Brian: Sure, understood. So, another piece of news, as you mentioned, you closed your own security token offering this summer. I think our readers might be interested in the process of getting that off the ground, launched and closed? It seems like there was a lot to that, right?

Saum: Yeah, it was certainly a challenge, but well worth it. Our view has always been that we want a regulated market. We don’t want it to be the wild west, which is where the initial coin offering (ICO) world seemed to be headed. A lot of our resources were spent on legal, and consultants making sure we structured these tokens right. This was to make sure the accreditation and KYC/AML was done properly so it was in accordance with all of the securities laws and other requirements. That was probably the most challenging aspect. On the bright side, having done one, we believe it has the potential to be a more efficient way for companies to raise capital. At the end of the day, we learned a great deal by going through it and now we can fine tune that process for other companies that want to do these types of offerings.

Brian: Has it met your expectations, the offering itself?

Saum: Definitely. We raised $134 million in capital that we have been using to invest in technology, hire talent and further build and expand our capabilities.

Brian: Obviously all of us in capital markets who had some interest in, or even just observed the crypto or cryptocurrency space, have seen, not only just a decline, but also a paring back of activity and trading volumes. From where you sit, what are your thoughts on that? Can you share your perspective on how that might be impacting your business, if at all?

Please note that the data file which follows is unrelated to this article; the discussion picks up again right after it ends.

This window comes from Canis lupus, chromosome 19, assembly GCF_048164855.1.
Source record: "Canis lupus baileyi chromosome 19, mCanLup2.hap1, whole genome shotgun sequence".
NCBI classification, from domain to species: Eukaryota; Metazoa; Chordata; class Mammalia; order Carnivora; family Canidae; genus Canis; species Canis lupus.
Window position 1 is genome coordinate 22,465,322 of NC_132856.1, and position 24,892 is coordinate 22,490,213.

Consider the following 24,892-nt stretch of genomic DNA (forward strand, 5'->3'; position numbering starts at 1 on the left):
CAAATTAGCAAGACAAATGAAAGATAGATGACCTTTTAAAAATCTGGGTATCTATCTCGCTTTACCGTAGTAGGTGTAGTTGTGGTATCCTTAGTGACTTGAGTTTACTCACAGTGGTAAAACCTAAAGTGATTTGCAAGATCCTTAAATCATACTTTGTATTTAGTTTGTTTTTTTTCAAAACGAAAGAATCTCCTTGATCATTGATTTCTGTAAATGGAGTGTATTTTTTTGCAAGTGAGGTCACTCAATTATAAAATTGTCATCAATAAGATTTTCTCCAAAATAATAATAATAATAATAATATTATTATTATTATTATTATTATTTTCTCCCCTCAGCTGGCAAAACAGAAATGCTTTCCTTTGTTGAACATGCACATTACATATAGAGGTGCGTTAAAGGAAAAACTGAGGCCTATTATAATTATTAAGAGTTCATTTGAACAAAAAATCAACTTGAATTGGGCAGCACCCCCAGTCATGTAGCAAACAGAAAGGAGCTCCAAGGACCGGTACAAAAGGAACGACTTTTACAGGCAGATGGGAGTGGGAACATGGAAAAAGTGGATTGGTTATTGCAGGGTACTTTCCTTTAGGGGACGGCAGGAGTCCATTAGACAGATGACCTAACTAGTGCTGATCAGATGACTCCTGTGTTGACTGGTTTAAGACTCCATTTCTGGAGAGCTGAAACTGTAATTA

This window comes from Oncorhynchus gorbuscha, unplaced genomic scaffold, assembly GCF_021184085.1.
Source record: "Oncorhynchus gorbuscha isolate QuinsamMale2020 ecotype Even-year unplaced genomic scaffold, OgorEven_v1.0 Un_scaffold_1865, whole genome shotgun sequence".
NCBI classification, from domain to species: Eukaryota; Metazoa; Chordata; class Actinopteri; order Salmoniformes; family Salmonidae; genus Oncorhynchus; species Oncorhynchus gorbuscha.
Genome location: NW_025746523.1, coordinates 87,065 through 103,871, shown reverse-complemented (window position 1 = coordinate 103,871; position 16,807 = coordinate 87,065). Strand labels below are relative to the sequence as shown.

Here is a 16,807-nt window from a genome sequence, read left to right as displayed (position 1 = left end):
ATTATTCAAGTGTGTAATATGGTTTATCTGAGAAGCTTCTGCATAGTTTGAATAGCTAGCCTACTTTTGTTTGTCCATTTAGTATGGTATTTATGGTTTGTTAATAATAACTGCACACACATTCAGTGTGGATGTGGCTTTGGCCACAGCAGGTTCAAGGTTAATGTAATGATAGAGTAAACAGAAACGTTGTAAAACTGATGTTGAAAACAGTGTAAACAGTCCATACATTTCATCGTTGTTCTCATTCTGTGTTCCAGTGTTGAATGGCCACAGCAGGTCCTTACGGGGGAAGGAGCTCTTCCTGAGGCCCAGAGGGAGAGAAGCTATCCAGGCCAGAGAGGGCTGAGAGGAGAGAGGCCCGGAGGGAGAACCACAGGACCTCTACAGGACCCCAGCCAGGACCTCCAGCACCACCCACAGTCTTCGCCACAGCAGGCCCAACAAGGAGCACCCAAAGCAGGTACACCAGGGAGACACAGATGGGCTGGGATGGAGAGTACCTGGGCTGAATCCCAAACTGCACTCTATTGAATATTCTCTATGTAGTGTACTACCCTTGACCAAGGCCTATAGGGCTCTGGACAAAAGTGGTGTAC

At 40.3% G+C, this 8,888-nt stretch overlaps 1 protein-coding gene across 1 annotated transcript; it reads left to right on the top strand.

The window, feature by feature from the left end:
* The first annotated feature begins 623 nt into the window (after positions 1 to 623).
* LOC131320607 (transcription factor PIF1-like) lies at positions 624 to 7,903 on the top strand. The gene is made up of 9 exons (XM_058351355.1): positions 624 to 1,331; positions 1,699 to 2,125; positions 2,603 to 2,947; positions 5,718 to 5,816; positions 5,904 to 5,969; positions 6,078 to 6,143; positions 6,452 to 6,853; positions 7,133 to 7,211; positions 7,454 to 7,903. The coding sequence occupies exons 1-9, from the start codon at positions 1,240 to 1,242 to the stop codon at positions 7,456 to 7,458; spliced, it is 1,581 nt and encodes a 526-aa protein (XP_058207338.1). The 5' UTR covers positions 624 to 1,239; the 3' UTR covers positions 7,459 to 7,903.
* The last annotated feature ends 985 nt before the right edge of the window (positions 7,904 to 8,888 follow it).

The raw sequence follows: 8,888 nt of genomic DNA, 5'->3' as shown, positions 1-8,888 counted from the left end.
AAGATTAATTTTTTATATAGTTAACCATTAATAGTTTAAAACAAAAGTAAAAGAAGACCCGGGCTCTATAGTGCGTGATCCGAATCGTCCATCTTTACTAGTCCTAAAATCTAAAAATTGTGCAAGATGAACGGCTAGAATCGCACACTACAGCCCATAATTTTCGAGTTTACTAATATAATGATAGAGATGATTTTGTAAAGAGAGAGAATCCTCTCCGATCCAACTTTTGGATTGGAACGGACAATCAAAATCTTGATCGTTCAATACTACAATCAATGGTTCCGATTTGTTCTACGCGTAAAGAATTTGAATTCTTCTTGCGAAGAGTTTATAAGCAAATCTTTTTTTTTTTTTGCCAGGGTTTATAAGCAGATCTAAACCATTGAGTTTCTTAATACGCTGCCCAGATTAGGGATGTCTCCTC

Saum: Well it does. It is definitely impacting token offerings in general. And it’s partly what is happening with ICOs, as well as the SEC focusing on the nefarious players, which we are in favor of. But we believe that people need to separate cryptocurrencies from the underlying technology of blockchain and the benefits blockchain brings to structuring and issuance of security tokens and the secondary trading. Regardless of the price of Bitcoin, or Bitcoin altogether, we believe blockchain technology brings substantial improvements to the capital markets world.

Brian: Yep. So this takes me to our last question. Obviously our audience is the high-end professional trader. Are there any other words or ideas you want to share with that audience regarding tZERO or your philosophy on the work that you guys are doing?

Saum: I think initially we focused more on retail trading, but we definitely see expansion into the institutional and professional trading on the horizon. I think you will see tZERO changing the way companies raise capital, while providing all investors with access to new and innovative assets.

Thank you again to Saum for sharing his insights with us. To learn more about tZERO, visit their website at